Sunday, November 18, 2012

Alone on the Fish - Part 1

Don Lee and Dean Pugh are close friends of mine. Their dad, also named Don, whom we called “Senior,” even though Don Lee wasn’t “Junior,” started fishing Cook Inlet in the 50’s, and brought his boys up to Alaska as deckhands when they were teens. Don started running his own boat for Kenai Packers at 17, Dean at 15. I met the two of them on one of my very first days of running my own boat in 1980, almost a decade later. In the winters senior was a school principal in Bellevue, and their mom Betty was an elementary schoolteacher. She deckhanded for senior as long as they fished together. To my good fortune, both Dean and Don had their parents’ Norwegian blood as fishermen and teachers, and  they took me under wing during my first two years as a skipper. They taught me how to work on boats, mend gear, how to read tides and how to fish. Sitting here thirty years later, I wonder if there was much they didn’t teach me about how to be a fisherman. In the process we became lifelong friends.
I’m writing this on Nov. 14, 2012, three days after Betty passed away. When Don called me with the news I asked him if he wanted some company – that I would come up and spend the night. “You know, I think I’d like that,” he answered. I drove to his house in Snohomish that morning, and spent the past two days with he and Dean and Dean’s wife Michelle and son Chris. We talked, drank whiskey and beer, laughed, cried, cleaned Betty’s apartment, and talked more. These are my friends. They say you can’t pick your family. Maybe not, but you can sometimes pick the one you’d like to be part of. Theirs is the one I picked. Here’s just one story about them, starting with Don Lee:

Don Pugh "Senior" runs his boat, the Sumac, out of 
the Kenai River just behind his son, Don Lee, on the Marauder.

This is how I like to remember fishing: 1983, fishing the Skookum down south on the west side at the end of the day. My deckhand, Dan Rediske, a former student of mine fresh out of high school, is weary after picking 600 fish on our first set of the day and 300 on the second. We move west of the fleet in a building sea, trying to avoid a large, scattered kelp rip, and make what I am already thinking is the last set of the day. The radio reports of fish are few, and the boats that aren’t already heading back to the river aren’t catching much. I see one boat, a speck on the horizon north and east of me a couple of miles - the only vessel in sight. The water is clear of sticks and kelp as we set to the west. A bunch hits the net in a flurry of foam, but it’s quickly lost among all the whitecaps. We are setting the gear while running in the trough, and on the bridge I am hanging on to the wheel as the boat rolls underneath me. It’s hard enough to keep track of my direction with the compass, let alone look back at the net while setting. Dan has his head down, helping the gear peel off the net with his hands. There’s a freshening wind blowing and he’s keeping a close eye on the wind-whipped web so he can pull the brake on the reel if it hangs up on a cork or a snag. Neither of us can really tell if we’re getting any fish or not.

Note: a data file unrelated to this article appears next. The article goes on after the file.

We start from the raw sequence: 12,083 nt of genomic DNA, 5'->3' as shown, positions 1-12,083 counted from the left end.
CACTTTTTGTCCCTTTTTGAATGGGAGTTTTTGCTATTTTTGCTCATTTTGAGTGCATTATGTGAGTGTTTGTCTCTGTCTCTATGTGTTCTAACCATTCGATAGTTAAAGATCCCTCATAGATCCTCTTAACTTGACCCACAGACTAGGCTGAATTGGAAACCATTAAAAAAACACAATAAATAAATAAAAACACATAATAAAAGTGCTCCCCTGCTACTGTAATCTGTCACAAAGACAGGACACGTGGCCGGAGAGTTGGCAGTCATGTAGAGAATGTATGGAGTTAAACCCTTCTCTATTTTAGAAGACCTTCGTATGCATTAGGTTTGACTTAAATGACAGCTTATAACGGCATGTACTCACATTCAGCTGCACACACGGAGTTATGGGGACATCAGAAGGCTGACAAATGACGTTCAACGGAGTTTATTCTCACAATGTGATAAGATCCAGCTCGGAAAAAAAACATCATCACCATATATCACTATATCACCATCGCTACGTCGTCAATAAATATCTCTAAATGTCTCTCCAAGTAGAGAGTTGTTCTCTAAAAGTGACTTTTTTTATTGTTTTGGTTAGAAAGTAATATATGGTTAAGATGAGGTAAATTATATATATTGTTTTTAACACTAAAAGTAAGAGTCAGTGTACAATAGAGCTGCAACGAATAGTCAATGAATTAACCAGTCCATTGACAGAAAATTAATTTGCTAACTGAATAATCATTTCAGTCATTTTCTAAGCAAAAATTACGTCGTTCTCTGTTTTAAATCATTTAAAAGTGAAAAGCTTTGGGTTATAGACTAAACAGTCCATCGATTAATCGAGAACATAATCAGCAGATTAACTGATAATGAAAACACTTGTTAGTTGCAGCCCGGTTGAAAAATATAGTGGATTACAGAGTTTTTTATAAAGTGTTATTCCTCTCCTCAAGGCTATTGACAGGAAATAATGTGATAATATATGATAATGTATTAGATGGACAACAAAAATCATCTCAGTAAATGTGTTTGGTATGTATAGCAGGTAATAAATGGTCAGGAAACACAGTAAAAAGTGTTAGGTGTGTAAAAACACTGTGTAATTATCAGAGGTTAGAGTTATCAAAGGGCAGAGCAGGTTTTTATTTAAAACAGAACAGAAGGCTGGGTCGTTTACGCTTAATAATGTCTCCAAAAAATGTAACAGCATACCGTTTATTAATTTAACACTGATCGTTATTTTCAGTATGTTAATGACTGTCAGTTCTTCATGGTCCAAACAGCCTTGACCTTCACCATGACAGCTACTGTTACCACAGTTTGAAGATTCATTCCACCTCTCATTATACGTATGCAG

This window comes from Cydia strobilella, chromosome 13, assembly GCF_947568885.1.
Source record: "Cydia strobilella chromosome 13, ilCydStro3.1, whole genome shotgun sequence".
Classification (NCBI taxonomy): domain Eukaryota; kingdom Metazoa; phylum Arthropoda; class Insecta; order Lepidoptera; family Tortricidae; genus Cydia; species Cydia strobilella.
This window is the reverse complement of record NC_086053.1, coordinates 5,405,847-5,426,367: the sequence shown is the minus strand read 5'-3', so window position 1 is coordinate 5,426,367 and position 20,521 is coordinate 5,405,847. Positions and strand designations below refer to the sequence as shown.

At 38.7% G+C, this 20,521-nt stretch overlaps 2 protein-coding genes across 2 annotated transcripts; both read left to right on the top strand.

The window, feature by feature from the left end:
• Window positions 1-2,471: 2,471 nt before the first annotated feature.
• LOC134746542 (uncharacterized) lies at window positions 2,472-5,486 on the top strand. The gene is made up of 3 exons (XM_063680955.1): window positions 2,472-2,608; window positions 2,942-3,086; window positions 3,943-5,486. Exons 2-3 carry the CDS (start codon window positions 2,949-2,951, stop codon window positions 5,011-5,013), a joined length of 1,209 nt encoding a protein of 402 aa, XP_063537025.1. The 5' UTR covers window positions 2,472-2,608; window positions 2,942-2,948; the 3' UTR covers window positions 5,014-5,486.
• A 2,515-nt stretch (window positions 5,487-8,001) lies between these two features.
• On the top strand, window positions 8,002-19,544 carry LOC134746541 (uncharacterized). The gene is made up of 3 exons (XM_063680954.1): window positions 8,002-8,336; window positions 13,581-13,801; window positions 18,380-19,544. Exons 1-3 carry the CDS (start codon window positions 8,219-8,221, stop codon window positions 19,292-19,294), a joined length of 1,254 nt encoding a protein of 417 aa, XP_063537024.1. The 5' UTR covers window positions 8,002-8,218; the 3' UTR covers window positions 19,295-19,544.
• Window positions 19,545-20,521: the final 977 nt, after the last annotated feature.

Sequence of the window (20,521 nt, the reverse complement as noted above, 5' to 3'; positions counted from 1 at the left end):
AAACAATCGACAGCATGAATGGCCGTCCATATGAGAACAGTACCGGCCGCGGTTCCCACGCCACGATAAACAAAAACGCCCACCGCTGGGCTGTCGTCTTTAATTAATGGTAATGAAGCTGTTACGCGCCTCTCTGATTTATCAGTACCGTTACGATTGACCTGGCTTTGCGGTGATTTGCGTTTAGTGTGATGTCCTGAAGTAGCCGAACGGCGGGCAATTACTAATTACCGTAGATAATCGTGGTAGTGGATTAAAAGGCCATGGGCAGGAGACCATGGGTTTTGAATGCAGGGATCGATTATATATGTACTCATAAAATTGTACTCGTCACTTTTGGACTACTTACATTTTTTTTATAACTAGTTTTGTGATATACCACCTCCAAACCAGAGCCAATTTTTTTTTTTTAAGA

We finally get the gear out and both of us head to the cabin. The wind is steady and cold, with spits of needle-like raindrops mixed in, and the cabin is warm and dry. Dan asks if I mind if he takes a nap for 10 or 15 minutes. I nod, put my army jacket on over my oilskin bibs, pull on a pair of gloves and a sock cap, and head topside to watch the gear. Even after three years on this boat and two more deckhanding for Jim, I still can get queasy in the cabin on a rocky day, so I figure I stand a better chance of staying on the grounds and finishing out the period if I’m in the fresh air. I go out on deck and put the boat in reverse so I can get some slack in the tow line. I pull it around to the port side and tie it off on the midship cleat so I can tow into the waves. I climb the ladder to the bridge and swivel the seat to face the stern, bracing myself on the life raft rack with my legs. I hang on to the side of the bridge with one hand and steer the boat with the other. I tow the net, trying to keep the gear from “flagging out,” or stretching in the direction of the wind and current, where it won’t catch as many fish. I watch the net as it stretches off to the east into grey, angry waves. I can only clearly see the first shackle, (the first third of the net), and I can barely see our orange buoy bobbing every now and then, tiny in the distance, 300 yards away at the end of the net. I light up a smoke with a good deal of twisting and turning against the wind to shield the lighter, suck on it and watch the net. About halfway down the first shackle the corks bob and disappear. Suddenly the water is lit up with splashes. A good-sized bunch there. A few seconds pass. Another, right behind the boat. And another kicking up foam toward the other end of the gear. The bunches light up for just a second as the fish struggle against the web, then stop. The fish we're catching can’t fight long because of the tension created by the waves and the boat towing so hard, so I’m pretty sure I’m not seeing at least as many hits as I am seeing. This is getting good, and after a particularly large hit, I let out a whoop and scramble back down the ladder to make a fish call.